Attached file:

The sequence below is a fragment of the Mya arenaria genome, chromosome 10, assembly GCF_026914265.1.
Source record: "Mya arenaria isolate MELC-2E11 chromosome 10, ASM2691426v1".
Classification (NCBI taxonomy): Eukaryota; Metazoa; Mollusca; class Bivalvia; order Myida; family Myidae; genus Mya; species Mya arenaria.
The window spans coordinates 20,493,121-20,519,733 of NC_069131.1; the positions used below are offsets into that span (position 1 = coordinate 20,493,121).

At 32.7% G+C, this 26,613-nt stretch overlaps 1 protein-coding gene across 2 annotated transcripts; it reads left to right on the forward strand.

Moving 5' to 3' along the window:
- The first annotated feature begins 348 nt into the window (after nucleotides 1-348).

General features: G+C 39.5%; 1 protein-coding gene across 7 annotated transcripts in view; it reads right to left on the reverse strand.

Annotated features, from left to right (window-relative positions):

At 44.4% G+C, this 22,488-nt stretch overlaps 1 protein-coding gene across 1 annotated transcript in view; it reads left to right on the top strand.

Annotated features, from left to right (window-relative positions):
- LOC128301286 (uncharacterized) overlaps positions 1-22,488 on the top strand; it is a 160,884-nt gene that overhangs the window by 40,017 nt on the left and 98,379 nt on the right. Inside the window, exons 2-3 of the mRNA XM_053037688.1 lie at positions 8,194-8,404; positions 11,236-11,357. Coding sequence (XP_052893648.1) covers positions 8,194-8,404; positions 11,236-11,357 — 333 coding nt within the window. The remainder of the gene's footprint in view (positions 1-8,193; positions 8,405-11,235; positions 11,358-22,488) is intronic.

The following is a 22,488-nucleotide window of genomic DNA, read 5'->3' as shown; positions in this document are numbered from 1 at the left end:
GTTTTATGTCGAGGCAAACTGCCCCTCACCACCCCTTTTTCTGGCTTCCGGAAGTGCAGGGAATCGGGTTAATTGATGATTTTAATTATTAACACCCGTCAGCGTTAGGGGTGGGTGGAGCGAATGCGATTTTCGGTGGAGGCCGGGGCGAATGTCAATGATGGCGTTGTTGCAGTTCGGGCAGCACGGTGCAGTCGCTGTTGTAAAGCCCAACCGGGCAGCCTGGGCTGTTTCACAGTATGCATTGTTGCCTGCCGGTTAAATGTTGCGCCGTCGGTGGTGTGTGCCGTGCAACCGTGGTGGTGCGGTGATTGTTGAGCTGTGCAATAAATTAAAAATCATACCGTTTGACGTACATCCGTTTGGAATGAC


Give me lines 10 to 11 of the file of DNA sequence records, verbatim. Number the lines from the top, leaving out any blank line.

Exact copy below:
At 44.4% G+C, this 22,488-nt stretch overlaps 1 protein-coding gene across 1 annotated transcript in view; it reads left to right on the top strand.

Annotated features, from left to right (window-relative positions):